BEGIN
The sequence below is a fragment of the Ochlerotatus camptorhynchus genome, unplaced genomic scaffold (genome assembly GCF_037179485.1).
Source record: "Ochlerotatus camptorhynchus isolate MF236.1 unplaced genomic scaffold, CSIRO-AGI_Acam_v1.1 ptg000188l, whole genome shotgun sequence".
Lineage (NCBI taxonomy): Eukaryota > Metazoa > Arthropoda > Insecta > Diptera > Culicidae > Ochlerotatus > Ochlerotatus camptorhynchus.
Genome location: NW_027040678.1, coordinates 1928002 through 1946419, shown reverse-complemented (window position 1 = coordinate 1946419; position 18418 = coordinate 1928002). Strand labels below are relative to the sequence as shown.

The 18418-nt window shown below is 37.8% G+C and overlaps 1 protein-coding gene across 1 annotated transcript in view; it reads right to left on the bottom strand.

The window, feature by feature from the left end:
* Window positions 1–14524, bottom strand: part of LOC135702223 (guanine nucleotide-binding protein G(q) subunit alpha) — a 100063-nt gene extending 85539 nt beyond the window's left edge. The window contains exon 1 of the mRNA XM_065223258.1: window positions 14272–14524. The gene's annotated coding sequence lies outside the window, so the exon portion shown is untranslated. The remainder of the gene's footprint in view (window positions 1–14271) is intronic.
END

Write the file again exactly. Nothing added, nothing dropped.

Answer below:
The sequence below is a fragment of the Ochlerotatus camptorhynchus genome, unplaced genomic scaffold (genome assembly GCF_037179485.1).
Source record: "Ochlerotatus camptorhynchus isolate MF236.1 unplaced genomic scaffold, CSIRO-AGI_Acam_v1.1 ptg000188l, whole genome shotgun sequence".
Lineage (NCBI taxonomy): Eukaryota > Metazoa > Arthropoda > Insecta > Diptera > Culicidae > Ochlerotatus > Ochlerotatus camptorhynchus.
Genome location: NW_027040678.1, coordinates 1928002 through 1946419, shown reverse-complemented (window position 1 = coordinate 1946419; position 18418 = coordinate 1928002). Strand labels below are relative to the sequence as shown.

The 18418-nt window shown below is 37.8% G+C and overlaps 1 protein-coding gene across 1 annotated transcript in view; it reads right to left on the bottom strand.

The window, feature by feature from the left end:
* Window positions 1–14524, bottom strand: part of LOC135702223 (guanine nucleotide-binding protein G(q) subunit alpha) — a 100063-nt gene extending 85539 nt beyond the window's left edge. The window contains exon 1 of the mRNA XM_065223258.1: window positions 14272–14524. The gene's annotated coding sequence lies outside the window, so the exon portion shown is untranslated. The remainder of the gene's footprint in view (window positions 1–14271) is intronic.